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11/30/2005 8:47:00 PM
One last bit of trip news...

I acquired two extra souveniers while in China.  An ear infection and a sinus infection.  I won't be returning to work until Friday.  We find out about Jessa's extra surprises tomorrow.
11/29/2005 2:13:00 PM
Our final day was more subdued than the rest of the trip. We visited the Shanghai Art Museum in the morning. Then did some final shopping in order to avoid a currency exchange. We have Christmas presents. Lots of them.

As I sit here, on a plane going from Shanghai to Chicago, I opt to end this rather long-winded log.  Hopefully, the transition back to EST will not be too bad.
11/28/2005 3:01:00 PM
We ditched the tour early. We immediately set out for the Jade Buddah Temple. Although I am not a Buddhist, I find their temples to be tranquil and refreshing. The Jade Buddah Temple is a very active site, and there were hundreds of people throughout the temple. This temple gets its name from the enormous jade statue that it contains. I would have loved to have gotten pictures, but I did not want to disrespect their wishes. For no reason whatsoever, a shop within the temple grounds happened to have the paints and brushes that Jessa wanted. Fate perhaps. We spent three hours at the temple with our friend Alison. Her friend Jen had already departed for Tibet. It always is nice to have companions who understand. As usual, I took down the coordinates. They are: N031 14.594 E121 26.450. Google Maps Link.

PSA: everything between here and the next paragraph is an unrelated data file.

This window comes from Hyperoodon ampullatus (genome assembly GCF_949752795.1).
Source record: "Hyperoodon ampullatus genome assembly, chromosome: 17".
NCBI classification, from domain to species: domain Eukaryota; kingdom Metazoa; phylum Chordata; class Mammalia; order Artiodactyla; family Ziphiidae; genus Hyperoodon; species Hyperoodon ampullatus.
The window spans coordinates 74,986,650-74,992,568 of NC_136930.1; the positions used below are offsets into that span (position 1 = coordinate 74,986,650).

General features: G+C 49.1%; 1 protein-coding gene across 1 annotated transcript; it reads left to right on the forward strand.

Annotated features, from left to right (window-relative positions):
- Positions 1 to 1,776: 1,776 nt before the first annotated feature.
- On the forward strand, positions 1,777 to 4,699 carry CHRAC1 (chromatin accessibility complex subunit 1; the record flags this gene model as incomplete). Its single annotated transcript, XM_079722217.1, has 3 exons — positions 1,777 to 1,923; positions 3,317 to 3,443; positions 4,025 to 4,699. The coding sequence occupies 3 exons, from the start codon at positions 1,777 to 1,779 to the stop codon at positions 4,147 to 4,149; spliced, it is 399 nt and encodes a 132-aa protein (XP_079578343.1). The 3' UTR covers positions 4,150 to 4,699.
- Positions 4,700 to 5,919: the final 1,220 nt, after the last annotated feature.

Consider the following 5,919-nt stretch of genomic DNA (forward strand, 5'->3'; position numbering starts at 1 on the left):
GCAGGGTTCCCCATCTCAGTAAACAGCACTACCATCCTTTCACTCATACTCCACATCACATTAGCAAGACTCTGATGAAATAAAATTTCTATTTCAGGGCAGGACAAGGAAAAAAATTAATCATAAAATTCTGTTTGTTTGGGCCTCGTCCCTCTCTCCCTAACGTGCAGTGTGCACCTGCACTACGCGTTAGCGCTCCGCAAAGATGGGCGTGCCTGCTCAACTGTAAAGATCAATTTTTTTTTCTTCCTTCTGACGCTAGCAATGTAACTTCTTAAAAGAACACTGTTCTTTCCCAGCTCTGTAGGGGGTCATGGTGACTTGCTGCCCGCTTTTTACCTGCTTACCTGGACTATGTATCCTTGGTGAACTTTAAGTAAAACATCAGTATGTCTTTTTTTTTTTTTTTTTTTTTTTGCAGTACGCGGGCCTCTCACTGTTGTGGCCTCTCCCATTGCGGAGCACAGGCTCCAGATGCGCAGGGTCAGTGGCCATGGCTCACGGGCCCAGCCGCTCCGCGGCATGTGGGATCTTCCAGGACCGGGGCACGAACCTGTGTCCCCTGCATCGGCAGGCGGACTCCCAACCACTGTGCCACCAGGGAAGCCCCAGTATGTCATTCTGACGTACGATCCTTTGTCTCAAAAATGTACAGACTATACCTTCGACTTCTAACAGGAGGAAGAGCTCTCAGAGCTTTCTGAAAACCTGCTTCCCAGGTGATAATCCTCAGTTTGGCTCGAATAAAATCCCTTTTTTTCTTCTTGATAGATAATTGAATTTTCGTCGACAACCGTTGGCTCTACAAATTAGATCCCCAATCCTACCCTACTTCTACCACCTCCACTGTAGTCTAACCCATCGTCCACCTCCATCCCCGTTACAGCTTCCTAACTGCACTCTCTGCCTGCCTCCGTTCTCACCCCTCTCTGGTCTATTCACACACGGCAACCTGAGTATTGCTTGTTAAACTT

(Jade Buddah Temple, Shanghai)

We then returned to the street markets to acquire tea, silk, and Christmas gifts. The locals were very friendly, and I'm quite certain that we made a certain family's day, as we purchased almost a kilogram of tea. We could not bring ourselves to haggle over silk prices. Our ethics prevented us from paying less than the opening offer of 20 yuan / meter. That's about $2 / yard for pure silk.

In the evening, Jessa attended the Shanghai Acrobat show, but I was far too ill. I caught a nasty sore throat, and was quite exhausted. I felt bad that I could not go with her, but I would have felt much worse, should she not have gone.
11/27/2005 1:46:00 PM